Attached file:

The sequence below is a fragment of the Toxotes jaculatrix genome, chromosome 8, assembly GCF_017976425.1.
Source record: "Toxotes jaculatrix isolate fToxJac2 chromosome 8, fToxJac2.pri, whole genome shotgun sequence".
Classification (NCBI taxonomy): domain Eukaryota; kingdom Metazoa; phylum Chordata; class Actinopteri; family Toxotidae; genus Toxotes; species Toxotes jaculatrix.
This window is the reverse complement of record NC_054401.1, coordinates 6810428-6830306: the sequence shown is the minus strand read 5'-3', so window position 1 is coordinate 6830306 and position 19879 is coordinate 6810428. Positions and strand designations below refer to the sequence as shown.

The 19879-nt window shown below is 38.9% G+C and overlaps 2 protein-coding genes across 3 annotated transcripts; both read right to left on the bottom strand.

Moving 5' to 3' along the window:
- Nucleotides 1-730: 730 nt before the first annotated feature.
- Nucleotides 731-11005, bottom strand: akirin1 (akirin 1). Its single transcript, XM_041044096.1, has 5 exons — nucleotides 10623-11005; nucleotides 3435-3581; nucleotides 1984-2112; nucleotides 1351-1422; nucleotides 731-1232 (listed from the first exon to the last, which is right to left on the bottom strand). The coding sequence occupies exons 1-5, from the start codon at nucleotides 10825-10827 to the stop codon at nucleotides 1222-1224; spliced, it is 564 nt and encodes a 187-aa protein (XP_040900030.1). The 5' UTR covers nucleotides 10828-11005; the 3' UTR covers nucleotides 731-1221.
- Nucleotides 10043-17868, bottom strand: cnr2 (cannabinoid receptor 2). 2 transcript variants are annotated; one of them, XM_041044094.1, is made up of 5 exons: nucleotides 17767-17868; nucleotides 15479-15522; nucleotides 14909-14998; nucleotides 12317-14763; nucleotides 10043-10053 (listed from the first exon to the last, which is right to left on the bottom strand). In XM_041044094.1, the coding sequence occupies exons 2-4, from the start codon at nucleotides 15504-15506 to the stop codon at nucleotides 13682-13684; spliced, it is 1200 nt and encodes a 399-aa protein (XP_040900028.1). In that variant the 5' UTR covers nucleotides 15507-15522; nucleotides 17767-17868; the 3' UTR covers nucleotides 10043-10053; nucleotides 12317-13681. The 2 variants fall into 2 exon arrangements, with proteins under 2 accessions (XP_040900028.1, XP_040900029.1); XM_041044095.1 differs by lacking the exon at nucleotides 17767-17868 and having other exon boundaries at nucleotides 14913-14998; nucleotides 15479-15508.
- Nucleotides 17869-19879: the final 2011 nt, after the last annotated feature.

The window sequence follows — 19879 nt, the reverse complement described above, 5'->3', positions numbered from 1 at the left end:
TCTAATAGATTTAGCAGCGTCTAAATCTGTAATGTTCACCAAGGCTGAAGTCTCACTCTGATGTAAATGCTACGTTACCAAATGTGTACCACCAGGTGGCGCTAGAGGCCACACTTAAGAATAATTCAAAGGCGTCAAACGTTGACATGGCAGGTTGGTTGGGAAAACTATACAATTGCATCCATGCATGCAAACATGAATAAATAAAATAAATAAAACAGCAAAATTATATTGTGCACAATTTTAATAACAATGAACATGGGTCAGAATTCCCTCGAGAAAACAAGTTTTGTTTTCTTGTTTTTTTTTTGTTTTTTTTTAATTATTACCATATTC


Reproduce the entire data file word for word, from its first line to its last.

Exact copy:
The sequence below is a fragment of the Toxotes jaculatrix genome, chromosome 8, assembly GCF_017976425.1.
Source record: "Toxotes jaculatrix isolate fToxJac2 chromosome 8, fToxJac2.pri, whole genome shotgun sequence".
Classification (NCBI taxonomy): domain Eukaryota; kingdom Metazoa; phylum Chordata; class Actinopteri; family Toxotidae; genus Toxotes; species Toxotes jaculatrix.
This window is the reverse complement of record NC_054401.1, coordinates 6810428-6830306: the sequence shown is the minus strand read 5'-3', so window position 1 is coordinate 6830306 and position 19879 is coordinate 6810428. Positions and strand designations below refer to the sequence as shown.

The 19879-nt window shown below is 38.9% G+C and overlaps 2 protein-coding genes across 3 annotated transcripts; both read right to left on the bottom strand.

Moving 5' to 3' along the window:
- Nucleotides 1-730: 730 nt before the first annotated feature.
- Nucleotides 731-11005, bottom strand: akirin1 (akirin 1). Its single transcript, XM_041044096.1, has 5 exons — nucleotides 10623-11005; nucleotides 3435-3581; nucleotides 1984-2112; nucleotides 1351-1422; nucleotides 731-1232 (listed from the first exon to the last, which is right to left on the bottom strand). The coding sequence occupies exons 1-5, from the start codon at nucleotides 10825-10827 to the stop codon at nucleotides 1222-1224; spliced, it is 564 nt and encodes a 187-aa protein (XP_040900030.1). The 5' UTR covers nucleotides 10828-11005; the 3' UTR covers nucleotides 731-1221.
- Nucleotides 10043-17868, bottom strand: cnr2 (cannabinoid receptor 2). 2 transcript variants are annotated; one of them, XM_041044094.1, is made up of 5 exons: nucleotides 17767-17868; nucleotides 15479-15522; nucleotides 14909-14998; nucleotides 12317-14763; nucleotides 10043-10053 (listed from the first exon to the last, which is right to left on the bottom strand). In XM_041044094.1, the coding sequence occupies exons 2-4, from the start codon at nucleotides 15504-15506 to the stop codon at nucleotides 13682-13684; spliced, it is 1200 nt and encodes a 399-aa protein (XP_040900028.1). In that variant the 5' UTR covers nucleotides 15507-15522; nucleotides 17767-17868; the 3' UTR covers nucleotides 10043-10053; nucleotides 12317-13681. The 2 variants fall into 2 exon arrangements, with proteins under 2 accessions (XP_040900028.1, XP_040900029.1); XM_041044095.1 differs by lacking the exon at nucleotides 17767-17868 and having other exon boundaries at nucleotides 14913-14998; nucleotides 15479-15508.
- Nucleotides 17869-19879: the final 2011 nt, after the last annotated feature.

The window sequence follows — 19879 nt, the reverse complement described above, 5'->3', positions numbered from 1 at the left end:
TCTAATAGATTTAGCAGCGTCTAAATCTGTAATGTTCACCAAGGCTGAAGTCTCACTCTGATGTAAATGCTACGTTACCAAATGTGTACCACCAGGTGGCGCTAGAGGCCACACTTAAGAATAATTCAAAGGCGTCAAACGTTGACATGGCAGGTTGGTTGGGAAAACTATACAATTGCATCCATGCATGCAAACATGAATAAATAAAATAAATAAAACAGCAAAATTATATTGTGCACAATTTTAATAACAATGAACATGGGTCAGAATTCCCTCGAGAAAACAAGTTTTGTTTTCTTGTTTTTTTTTTGTTTTTTTTTAATTATTACCATATTC